A preterm baby or premature baby is a baby who is born before 37 weeks of pregnancy. Preterm babies are at higher risk for health problems than term babies.
If you have recently learned that your baby is going to be born prematurely, you may be feeling a range of emotions – from worry and fear to determination and hope. Premature birth can be a frightening experience, but with the right information and support, you can help your preterm baby thrive. In this blog post, we will discuss some tips for new parents of premature babies.
What is a preterm baby?
A preterm baby or premature baby is a baby who is born before 37 weeks of pregnancy. Preterm babies are at higher risk for health problems than babies who are born full-term (at 39-41 weeks of pregnancy).
The number of premature babies in the United States has been on a steady decline for decades, but it is still important to be aware that 1 out 10 will develop health problems. Premature infants might not be completely developed at birth. They may require additional medical attention and stay in the hospital longer than other babies. Even if they were born very prematurely, today’s babies are more likely to survive than ever before owing to medical advancements.
What causes the baby to be born prematurely?
Many different factors can contribute to premature birth. Some of the most common include:
- Multiple births ( twins, triplets, etc.)
- Problems with the uterus or cervix
- Medical conditions in the mother, such as high blood pressure, diabetes, or infections
- Smoking, drinking alcohol, or using drugs during pregnancy
What are the symptoms of a preterm baby?
The most common symptom of a preterm baby is being born before 37 weeks of pregnancy. Other symptoms may include:
- Low birth weight (less than five pounds, eight ounces) usually weigh 2500 grams or less with a length is less than 44 cm.
- The head and the abdomen look larger, and skull bones are soft with a wide suture gap.
- The skin is thin, red, and glossy with hair, and the muscular tone is weak owing to a lack of fat.
A baby born before 37 completed weeks requires special care.
What are the risks associated with being born prematurely?
There are many risks associated with being born prematurely. Some of the most common include:
- Breathing problems
- Feeding difficulties
- Temperature instability
- Birth defects
What can I do to reduce the risk of my baby being born prematurely?
There are many things you can do to reduce the risk of your baby being born prematurely. Some of the most important include:
- Get early and regular prenatal care. This is one of the most important things you can do to reduce your risk of having a premature baby.
- Do not smoke, drink alcohol, or use drugs during pregnancy.
- Gain the appropriate amount of weight during pregnancy.
- Avoid exposure to toxins and harmful chemicals.
- Manage chronic conditions such as diabetes, high blood pressure, and thyroid disorders.
If you are pregnant or planning to become pregnant, talk to your doctor about ways to reduce your risk of having a premature baby.
Does my premature baby need special medical care?
Yes, premature babies often require special medical care. They may need to stay in the hospital’s NICU for some time after birth so that they can be monitored closely. They may also need to receive special care if they have any health problems that develop as a result of being born prematurely.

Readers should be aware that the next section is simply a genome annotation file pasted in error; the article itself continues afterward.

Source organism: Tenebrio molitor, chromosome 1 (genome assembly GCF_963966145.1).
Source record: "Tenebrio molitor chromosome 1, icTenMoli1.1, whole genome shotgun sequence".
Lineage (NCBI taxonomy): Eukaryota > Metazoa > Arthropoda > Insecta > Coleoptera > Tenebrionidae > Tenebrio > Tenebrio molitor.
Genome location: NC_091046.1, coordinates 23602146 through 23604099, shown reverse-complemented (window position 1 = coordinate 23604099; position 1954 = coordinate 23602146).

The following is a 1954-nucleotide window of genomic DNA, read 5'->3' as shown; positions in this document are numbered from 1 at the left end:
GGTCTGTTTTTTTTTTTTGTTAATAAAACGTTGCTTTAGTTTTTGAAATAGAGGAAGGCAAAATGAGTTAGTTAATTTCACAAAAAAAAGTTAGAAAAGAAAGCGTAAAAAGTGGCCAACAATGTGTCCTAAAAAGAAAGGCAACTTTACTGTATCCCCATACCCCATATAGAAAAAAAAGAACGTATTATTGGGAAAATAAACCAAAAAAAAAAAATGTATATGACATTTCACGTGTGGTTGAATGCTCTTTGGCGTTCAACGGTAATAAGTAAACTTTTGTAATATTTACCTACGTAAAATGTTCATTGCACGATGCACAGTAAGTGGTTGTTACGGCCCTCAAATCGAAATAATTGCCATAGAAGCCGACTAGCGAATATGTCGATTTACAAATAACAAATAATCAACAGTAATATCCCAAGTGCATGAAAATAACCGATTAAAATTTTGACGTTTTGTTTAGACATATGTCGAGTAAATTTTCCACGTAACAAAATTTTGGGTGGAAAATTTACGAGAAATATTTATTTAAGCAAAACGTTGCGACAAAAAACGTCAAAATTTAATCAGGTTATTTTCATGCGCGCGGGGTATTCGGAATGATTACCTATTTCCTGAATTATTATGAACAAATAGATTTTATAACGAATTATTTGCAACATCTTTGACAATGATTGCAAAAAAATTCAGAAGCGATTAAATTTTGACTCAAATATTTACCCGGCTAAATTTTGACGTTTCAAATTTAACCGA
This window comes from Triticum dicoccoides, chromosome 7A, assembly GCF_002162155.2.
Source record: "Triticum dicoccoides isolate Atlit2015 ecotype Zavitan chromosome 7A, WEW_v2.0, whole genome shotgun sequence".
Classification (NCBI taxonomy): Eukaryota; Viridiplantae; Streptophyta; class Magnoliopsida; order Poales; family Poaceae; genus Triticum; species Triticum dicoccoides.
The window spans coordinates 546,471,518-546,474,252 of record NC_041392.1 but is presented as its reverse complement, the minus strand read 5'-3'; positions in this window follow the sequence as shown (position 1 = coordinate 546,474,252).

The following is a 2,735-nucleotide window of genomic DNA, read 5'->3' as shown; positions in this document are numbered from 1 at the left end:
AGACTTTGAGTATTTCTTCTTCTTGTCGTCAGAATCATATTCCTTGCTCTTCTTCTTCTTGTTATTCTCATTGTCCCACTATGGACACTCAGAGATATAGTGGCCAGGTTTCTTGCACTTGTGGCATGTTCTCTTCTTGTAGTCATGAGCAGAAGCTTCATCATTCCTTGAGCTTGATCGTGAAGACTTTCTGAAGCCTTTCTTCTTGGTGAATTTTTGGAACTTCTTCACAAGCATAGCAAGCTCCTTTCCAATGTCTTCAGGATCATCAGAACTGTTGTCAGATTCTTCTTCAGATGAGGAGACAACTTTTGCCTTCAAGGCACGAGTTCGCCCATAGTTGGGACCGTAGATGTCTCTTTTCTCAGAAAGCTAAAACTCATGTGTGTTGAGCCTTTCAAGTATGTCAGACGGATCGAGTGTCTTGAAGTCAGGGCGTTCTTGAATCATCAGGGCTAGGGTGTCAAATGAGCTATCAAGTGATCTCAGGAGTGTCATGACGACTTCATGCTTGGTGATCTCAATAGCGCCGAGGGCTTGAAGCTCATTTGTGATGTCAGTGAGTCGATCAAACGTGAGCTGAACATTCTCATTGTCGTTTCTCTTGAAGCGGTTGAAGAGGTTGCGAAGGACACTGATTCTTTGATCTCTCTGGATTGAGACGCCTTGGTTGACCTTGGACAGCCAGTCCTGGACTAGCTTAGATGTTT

Neonatal intensive care unit:
A neonatal intensive care unit (NICU) is a hospital unit that provides care for newborn babies who are sick or premature. Premature babies are kept here until their organs are mature enough to function without medical assistance.
Some babies require intensive care for weeks or months until they can breathe on their own, eat by mouth, and maintain their body temperature and weight.
When it’s time for your baby to go home from the hospital, he’ll probably be able to:
- Breastfeed or take a bottle
- Breathe on his own
- Sleep through the night
- Be alert and active during the day
- Gain weight steadily
- Weighs at least 4 pounds
- Keep warm on his own, without the help of an incubator (an incubator is a clear plastic bed that helps keep your baby warm)
What can I do to take care of my preterm baby?
There are some things you can do to take care of your preterm baby.
First, you need to understand that a preterm baby is different from a full-term baby. A preterm baby’s organs are not fully developed and they may not be able to eat or breathe on their own.
They will also need to stay in the hospital for a while so that the doctors and nurses can monitor their progress and make sure they are getting the care they need.
Here are some tips for taking care of your preterm baby:
- Be patient: A preterm baby may not be able to do everything a full-term baby can do. They will learn at their own pace.
- Bond with your baby: Spend time holding, touching, and talking to your baby. This will help you both feel connected.
- Breastfeeding: If you are able, breastfeed your baby. Breast milk is the best food for preterm babies, and it will help them grow and develop.
- Pump your milk: If you are not able to breastfeed, you can pump your milk and give it to your baby in a bottle.
- Take care of yourself: You need to take care of yourself so that you can be there for your baby. Make sure to get enough rest and eat healthy foods.
- Ask for help: Don’t be afraid to ask for help from friends, family, or your healthcare team. It takes a village to raise a preterm baby!
If you are the parent of a preterm baby, know that you are not alone. There are many resources and support groups available to help you through this journey. With a little patience and a lot of love, you will be able to care for your preterm baby and help them thrive.
If you have any questions or concerns, please don’t hesitate to reach out to your healthcare team. They are there to help you and your baby every step of the way.